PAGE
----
Sheila Landis/Rick Matle: Driven

Listening to the Sheila Landis’ latest recording with guitarist Rick Matle, I’m reminded of Simon Rodia, the architectural genius who spent three decades creating the fabled Watts Towers in Los Angeles. For it is that same entrepreneurial energy and ingenuity-the ability to build marvelous musical sculptures using whatever materials are at hand-that seems to drive the incredibly prolific (20 plus self-produced discs since 1981), Detroit-based singer-percussionist Sheila Landis.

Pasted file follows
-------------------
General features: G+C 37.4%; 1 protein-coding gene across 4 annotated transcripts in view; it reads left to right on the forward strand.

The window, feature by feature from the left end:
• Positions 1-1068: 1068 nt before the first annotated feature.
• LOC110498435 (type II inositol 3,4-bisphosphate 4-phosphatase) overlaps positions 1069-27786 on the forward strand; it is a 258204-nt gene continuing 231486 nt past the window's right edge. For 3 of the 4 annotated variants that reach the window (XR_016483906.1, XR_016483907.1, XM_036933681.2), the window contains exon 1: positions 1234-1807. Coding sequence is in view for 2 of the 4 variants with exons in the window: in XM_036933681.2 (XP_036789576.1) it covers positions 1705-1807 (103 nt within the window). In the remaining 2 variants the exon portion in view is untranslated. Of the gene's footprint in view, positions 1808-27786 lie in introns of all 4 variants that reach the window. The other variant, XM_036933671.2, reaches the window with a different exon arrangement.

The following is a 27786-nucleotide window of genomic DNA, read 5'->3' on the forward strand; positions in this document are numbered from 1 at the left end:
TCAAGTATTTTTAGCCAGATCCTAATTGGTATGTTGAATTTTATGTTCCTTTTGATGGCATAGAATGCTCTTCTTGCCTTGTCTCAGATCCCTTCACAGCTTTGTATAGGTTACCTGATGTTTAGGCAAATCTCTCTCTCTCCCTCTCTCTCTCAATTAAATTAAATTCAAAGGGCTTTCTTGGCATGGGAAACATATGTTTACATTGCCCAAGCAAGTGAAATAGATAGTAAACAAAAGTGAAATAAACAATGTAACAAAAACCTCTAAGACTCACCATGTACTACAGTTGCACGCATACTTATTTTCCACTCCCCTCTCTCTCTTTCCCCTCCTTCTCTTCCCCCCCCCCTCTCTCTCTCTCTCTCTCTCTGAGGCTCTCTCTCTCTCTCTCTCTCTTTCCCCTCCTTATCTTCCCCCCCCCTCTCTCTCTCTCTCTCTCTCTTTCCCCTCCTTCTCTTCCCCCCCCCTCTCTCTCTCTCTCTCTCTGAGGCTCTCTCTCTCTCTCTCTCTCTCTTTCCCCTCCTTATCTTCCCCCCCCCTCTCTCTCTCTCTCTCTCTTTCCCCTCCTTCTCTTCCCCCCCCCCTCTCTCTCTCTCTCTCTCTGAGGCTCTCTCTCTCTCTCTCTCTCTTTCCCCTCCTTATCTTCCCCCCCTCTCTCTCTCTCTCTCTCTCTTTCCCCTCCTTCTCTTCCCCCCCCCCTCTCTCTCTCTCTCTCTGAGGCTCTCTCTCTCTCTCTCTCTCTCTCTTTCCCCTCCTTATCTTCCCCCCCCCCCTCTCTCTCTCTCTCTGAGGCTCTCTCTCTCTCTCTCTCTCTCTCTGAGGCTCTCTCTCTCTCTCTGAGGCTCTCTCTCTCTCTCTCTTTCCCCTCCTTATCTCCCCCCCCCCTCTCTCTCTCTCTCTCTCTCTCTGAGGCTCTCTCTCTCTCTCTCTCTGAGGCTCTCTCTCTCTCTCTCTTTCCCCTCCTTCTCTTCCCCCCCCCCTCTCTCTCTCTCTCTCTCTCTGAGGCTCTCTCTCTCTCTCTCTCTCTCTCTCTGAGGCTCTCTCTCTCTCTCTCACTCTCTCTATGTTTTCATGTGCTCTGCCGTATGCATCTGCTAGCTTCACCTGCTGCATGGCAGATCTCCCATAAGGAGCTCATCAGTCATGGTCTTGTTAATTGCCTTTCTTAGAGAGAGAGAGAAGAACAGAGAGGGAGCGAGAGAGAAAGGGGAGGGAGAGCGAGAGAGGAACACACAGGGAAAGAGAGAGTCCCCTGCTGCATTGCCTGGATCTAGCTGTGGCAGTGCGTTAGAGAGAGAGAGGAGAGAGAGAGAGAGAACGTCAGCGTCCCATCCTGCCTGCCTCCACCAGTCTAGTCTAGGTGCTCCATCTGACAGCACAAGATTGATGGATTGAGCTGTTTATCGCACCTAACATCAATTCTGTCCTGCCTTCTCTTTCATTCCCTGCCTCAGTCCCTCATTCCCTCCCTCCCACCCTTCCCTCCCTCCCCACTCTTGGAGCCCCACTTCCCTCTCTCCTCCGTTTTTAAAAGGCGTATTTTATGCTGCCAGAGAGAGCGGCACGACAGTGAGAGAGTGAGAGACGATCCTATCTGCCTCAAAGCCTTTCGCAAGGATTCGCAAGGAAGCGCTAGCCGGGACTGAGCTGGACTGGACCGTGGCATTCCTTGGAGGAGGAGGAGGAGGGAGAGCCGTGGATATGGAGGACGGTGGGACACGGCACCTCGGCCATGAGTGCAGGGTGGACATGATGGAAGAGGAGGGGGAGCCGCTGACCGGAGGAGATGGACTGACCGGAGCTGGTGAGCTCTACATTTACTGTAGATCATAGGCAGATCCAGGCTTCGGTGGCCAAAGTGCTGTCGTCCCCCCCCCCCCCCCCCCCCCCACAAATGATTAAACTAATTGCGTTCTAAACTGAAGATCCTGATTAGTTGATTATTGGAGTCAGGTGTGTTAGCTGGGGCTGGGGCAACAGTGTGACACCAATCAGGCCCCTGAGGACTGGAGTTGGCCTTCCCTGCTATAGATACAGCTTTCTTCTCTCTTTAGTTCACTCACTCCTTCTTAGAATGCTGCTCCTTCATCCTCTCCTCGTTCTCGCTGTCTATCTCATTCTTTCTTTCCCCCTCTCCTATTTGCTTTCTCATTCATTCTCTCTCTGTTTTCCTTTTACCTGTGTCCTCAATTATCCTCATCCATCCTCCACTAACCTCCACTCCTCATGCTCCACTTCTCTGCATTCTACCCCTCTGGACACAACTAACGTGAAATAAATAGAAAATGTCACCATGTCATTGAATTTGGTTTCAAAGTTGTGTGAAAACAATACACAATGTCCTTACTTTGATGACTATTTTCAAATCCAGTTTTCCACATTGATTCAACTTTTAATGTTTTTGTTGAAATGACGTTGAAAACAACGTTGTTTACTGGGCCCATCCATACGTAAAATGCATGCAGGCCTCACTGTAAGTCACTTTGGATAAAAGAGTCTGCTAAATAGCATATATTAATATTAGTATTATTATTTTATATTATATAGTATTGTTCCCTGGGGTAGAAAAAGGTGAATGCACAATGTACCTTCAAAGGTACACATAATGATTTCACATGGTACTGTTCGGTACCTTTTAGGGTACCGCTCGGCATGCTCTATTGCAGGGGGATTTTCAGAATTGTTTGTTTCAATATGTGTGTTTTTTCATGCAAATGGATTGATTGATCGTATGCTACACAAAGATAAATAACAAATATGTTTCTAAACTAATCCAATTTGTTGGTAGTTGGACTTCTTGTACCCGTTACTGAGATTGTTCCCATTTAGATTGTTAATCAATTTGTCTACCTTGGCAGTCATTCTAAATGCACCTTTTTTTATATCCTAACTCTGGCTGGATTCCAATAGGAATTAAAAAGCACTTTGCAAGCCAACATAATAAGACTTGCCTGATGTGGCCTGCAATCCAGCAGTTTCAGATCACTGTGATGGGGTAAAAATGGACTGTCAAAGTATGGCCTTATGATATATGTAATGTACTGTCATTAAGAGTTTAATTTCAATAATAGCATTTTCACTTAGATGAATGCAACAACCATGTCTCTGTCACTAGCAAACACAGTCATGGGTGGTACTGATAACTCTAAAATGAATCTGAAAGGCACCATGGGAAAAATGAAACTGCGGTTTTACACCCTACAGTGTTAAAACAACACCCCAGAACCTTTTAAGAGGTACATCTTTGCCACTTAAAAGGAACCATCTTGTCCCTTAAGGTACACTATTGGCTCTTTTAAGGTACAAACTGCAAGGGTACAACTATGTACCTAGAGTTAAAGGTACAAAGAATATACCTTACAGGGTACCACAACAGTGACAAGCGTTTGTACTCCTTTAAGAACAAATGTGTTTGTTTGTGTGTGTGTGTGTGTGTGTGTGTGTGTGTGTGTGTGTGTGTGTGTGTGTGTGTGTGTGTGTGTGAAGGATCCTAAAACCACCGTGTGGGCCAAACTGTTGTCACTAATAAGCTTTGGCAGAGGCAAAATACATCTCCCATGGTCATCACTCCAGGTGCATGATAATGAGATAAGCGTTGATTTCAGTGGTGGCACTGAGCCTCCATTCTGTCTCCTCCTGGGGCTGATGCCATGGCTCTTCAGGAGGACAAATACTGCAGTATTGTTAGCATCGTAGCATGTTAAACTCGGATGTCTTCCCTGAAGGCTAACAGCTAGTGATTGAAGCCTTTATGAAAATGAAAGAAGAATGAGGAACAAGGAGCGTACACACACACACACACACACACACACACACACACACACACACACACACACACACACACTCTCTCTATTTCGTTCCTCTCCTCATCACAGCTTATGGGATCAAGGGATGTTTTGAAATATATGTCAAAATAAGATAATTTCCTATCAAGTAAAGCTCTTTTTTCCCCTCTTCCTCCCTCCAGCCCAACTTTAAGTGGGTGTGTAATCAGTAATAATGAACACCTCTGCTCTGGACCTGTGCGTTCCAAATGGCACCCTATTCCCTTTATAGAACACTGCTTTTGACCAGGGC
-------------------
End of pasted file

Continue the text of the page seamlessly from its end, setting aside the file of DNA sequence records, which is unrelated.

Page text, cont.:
Exhibiting the same assured yet easygoing professionalism as fellow Midwesterner Ann Hampton Callaway, she can swing through Goodman (“Don’t Be That Way”) and Ellington (“Caravan”), wander wordlessly through a gently scatted “Fool on the Hill” and unearth the sexual heat hidden within Hank Williams’ “Hey, Good Lookin’.” But Landis impresses most when, never straying too far from her Michigan roots, she serves up such delights (co-penned with Mantle) as “Brotherhood of the Wheel” (a nod to truckers constructed to sound like an 18-wheeler snaking its way through local burgs), “Ma’s Coffee Pot” (about a roadside waitress who’s eager to vend more than just eggs and toast) and the deeply personal “She’s in My Bones,” a sweet, warm hug of an homage to her grandmother.